Cheeseburger in Paradise: Shooting Dupree
When “You, Me and Dupree” cast in place, the crew would now address the challenges of the film’s location shoots. It seemed logical (and fortunate) to all involved to film the movie’s opening honeymoon sequences on the exotic isles of Hawaii.
You, Me and Dupree commenced principal photography October 7, 2005, on a sunny pineapple field in Kaawa, Hawaii, on the island of Oahu. The mood on set was “pure holiday,” thanks to the filmmakers’ decision to shoot Carl and Molly’s wedding, reception and honeymoon over the first ten days of filming.
One of the first scenes shot for Dupree is best man Randolph Dupree’s late arrival for the rehearsal. Rushing into the island in a small crop duster-because he first landed on the wrong island-Dupree arrives with a bang. Carl and one of his groomsmen, Neil, played by Seth Rogen, are impatiently waiting to meet him.
“Starting this movie in Hawaii got everyone off on the right foot,” notes Wilson. “We were all able to bond outside of work in a great environment, and since we play a group of friends who have known each other for years, it set the mood for what followed on screen. It was a natural way to create continuity amongst everyone.”
“What better way to start a shoot than having a good time in beautiful Hawaii?” laughs director Anthony Russo. “This was the honeymoon phase where all of the characters were getting to know one another. Hawaii was the perfect setting for that.”
For the newlywed Le Sieur, crazy bachelor parties are a reality that he’s witnessed in his own life. “The most natural thing for a guy to do before he gets married is to hang out with his buddies and get goofy,” says Le Sieur. “It’s akin to watching another one of the crowd go off the plank. In this case, the call of the wild for just one more night is too seductive, even for Carl. Watching Matt, Owen, Seth and the rest of the groomsmen throwing down drinks felt exactly like watching some of my own buddies.”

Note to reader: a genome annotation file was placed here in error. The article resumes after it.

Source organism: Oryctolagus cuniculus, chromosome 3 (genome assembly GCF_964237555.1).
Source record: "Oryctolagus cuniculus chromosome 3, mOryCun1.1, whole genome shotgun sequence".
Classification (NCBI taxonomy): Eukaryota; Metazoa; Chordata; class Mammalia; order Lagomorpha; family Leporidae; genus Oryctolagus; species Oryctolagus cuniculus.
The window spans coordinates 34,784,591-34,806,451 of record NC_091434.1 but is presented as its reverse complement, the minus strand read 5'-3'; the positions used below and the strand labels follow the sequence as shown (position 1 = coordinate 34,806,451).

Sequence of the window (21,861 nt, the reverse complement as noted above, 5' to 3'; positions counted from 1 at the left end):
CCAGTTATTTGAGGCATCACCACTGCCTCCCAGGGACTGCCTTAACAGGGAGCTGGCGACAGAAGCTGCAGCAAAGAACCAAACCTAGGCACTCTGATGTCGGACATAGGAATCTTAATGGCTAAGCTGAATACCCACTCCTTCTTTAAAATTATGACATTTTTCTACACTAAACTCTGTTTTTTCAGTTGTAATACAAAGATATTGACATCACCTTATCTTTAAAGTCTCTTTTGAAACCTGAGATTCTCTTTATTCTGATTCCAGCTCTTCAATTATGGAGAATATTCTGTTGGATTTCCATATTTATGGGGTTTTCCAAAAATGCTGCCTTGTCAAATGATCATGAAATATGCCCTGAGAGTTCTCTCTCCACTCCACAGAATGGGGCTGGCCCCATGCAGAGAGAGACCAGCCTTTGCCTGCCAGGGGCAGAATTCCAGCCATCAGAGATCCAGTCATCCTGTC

Newly golden tan, the cast and crew headed back to Los Angeles, where the filmmakers spent four days in Irvine, California-in one of the endlessly slick office buildings that would serve as The Thompson Development Company. The empire was where Mr. Thompson could conduct business and torture his son-in-law/employee, Carl, with a litany of passive-aggressive insults.
“My character feels very much at home in this environment,” says Douglas. “The elements of faux spiritual statues sprinkled throughout all this glass and steel create a perfect background for Mr. Thompson to humiliate and demean his new son-in-law. It really sets up his character.”
A lovely old Craftsman house in the historic section of Gramercy Place in central Los Angeles was chosen for the exterior shots of Carl and Molly’s home, where much of the story takes place. It was here that Carl, Molly and Dupree would navigate many of the trips and pratfalls that come with filming this type of comedy.
“I like doing physical comedy,” notes Dillon. “It’s definitely part of the fun of making movies. Although Carl plays the straight man to Dupree, every once in a while he gets sucked into Dupree’s arrested-development shenanigans.”
Production continued to zigzag in and around the city of Los Angeles-lensing at the school where Molly teaches in East Los Angeles to the docks off of San Pedro, where seven-time Tour de France champion Lance Armstrong makes a cameo appearance on Mr. Thompson’s fishing boat.